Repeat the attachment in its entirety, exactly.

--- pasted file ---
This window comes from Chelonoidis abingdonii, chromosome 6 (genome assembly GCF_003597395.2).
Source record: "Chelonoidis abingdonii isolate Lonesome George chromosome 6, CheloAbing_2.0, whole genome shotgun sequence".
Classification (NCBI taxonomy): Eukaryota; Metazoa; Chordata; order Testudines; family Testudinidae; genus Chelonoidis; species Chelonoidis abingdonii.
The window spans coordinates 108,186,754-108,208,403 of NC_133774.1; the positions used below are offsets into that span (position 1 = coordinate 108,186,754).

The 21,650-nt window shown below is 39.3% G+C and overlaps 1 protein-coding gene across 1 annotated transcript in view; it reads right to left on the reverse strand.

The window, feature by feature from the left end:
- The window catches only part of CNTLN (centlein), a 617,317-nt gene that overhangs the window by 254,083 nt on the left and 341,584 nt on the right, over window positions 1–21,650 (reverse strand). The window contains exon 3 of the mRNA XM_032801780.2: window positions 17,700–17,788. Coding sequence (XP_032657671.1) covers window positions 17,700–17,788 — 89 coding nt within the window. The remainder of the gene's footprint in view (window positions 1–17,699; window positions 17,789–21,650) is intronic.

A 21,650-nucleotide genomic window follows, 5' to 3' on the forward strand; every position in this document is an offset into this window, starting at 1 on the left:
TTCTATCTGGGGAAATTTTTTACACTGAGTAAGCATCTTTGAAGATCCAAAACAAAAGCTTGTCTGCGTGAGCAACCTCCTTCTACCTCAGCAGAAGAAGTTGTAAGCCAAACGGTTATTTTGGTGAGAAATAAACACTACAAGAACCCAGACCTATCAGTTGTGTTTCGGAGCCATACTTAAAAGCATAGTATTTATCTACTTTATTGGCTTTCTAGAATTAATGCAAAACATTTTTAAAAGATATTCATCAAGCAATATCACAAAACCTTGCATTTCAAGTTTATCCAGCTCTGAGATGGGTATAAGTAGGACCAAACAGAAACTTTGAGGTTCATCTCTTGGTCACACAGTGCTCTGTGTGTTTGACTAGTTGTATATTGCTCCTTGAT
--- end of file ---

This window comes from Chelonoidis abingdonii, chromosome 6 (genome assembly GCF_003597395.2).
Source record: "Chelonoidis abingdonii isolate Lonesome George chromosome 6, CheloAbing_2.0, whole genome shotgun sequence".
Classification (NCBI taxonomy): Eukaryota; Metazoa; Chordata; order Testudines; family Testudinidae; genus Chelonoidis; species Chelonoidis abingdonii.
The window spans coordinates 108,186,754-108,208,403 of NC_133774.1; the positions used below are offsets into that span (position 1 = coordinate 108,186,754).

The 21,650-nt window shown below is 39.3% G+C and overlaps 1 protein-coding gene across 1 annotated transcript in view; it reads right to left on the reverse strand.

The window, feature by feature from the left end:
- The window catches only part of CNTLN (centlein), a 617,317-nt gene that overhangs the window by 254,083 nt on the left and 341,584 nt on the right, over window positions 1–21,650 (reverse strand). The window contains exon 3 of the mRNA XM_032801780.2: window positions 17,700–17,788. Coding sequence (XP_032657671.1) covers window positions 17,700–17,788 — 89 coding nt within the window. The remainder of the gene's footprint in view (window positions 1–17,699; window positions 17,789–21,650) is intronic.

A 21,650-nucleotide genomic window follows, 5' to 3' on the forward strand; every position in this document is an offset into this window, starting at 1 on the left:
TTCTATCTGGGGAAATTTTTTACACTGAGTAAGCATCTTTGAAGATCCAAAACAAAAGCTTGTCTGCGTGAGCAACCTCCTTCTACCTCAGCAGAAGAAGTTGTAAGCCAAACGGTTATTTTGGTGAGAAATAAACACTACAAGAACCCAGACCTATCAGTTGTGTTTCGGAGCCATACTTAAAAGCATAGTATTTATCTACTTTATTGGCTTTCTAGAATTAATGCAAAACATTTTTAAAAGATATTCATCAAGCAATATCACAAAACCTTGCATTTCAAGTTTATCCAGCTCTGAGATGGGTATAAGTAGGACCAAACAGAAACTTTGAGGTTCATCTCTTGGTCACACAGTGCTCTGTGTGTTTGACTAGTTGTATATTGCTCCTTGAT